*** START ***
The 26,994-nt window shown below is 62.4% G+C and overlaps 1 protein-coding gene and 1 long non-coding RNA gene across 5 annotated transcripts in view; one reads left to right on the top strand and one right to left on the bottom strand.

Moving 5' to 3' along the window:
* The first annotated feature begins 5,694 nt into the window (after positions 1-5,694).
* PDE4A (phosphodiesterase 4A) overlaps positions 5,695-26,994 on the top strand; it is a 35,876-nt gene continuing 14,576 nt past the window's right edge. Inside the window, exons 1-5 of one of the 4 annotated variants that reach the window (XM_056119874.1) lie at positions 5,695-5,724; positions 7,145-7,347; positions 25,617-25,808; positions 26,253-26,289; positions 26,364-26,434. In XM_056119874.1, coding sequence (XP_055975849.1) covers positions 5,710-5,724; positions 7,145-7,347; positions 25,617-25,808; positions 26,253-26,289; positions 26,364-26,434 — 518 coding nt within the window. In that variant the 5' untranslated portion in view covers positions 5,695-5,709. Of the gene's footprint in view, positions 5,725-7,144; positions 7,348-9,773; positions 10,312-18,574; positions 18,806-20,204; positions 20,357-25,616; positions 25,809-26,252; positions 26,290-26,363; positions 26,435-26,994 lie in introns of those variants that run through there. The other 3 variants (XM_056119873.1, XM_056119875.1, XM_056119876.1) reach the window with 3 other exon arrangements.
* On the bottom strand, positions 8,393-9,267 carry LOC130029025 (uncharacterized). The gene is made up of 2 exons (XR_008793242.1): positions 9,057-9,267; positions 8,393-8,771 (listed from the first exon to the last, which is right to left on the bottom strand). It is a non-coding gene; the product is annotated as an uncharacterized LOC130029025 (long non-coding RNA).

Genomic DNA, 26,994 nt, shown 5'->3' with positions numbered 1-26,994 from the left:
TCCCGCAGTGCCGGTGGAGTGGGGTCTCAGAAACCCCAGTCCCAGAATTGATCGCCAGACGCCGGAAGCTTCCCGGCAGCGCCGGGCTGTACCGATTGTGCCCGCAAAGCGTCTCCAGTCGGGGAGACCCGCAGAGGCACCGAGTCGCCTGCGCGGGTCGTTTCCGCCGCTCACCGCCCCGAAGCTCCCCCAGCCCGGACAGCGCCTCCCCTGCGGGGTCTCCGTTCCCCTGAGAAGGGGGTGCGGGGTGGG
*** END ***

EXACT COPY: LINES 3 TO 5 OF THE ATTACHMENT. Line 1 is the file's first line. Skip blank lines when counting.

* The first annotated feature begins 5,694 nt into the window (after positions 1-5,694).
* PDE4A (phosphodiesterase 4A) overlaps positions 5,695-26,994 on the top strand; it is a 35,876-nt gene continuing 14,576 nt past the window's right edge. Inside the window, exons 1-5 of one of the 4 annotated variants that reach the window (XM_056119874.1) lie at positions 5,695-5,724; positions 7,145-7,347; positions 25,617-25,808; positions 26,253-26,289; positions 26,364-26,434. In XM_056119874.1, coding sequence (XP_055975849.1) covers positions 5,710-5,724; positions 7,145-7,347; positions 25,617-25,808; positions 26,253-26,289; positions 26,364-26,434 — 518 coding nt within the window. In that variant the 5' untranslated portion in view covers positions 5,695-5,709. Of the gene's footprint in view, positions 5,725-7,144; positions 7,348-9,773; positions 10,312-18,574; positions 18,806-20,204; positions 20,357-25,616; positions 25,809-26,252; positions 26,290-26,363; positions 26,435-26,994 lie in introns of those variants that run through there. The other 3 variants (XM_056119873.1, XM_056119875.1, XM_056119876.1) reach the window with 3 other exon arrangements.
* On the bottom strand, positions 8,393-9,267 carry LOC130029025 (uncharacterized). The gene is made up of 2 exons (XR_008793242.1): positions 9,057-9,267; positions 8,393-8,771 (listed from the first exon to the last, which is right to left on the bottom strand). It is a non-coding gene; the product is annotated as an uncharacterized LOC130029025 (long non-coding RNA).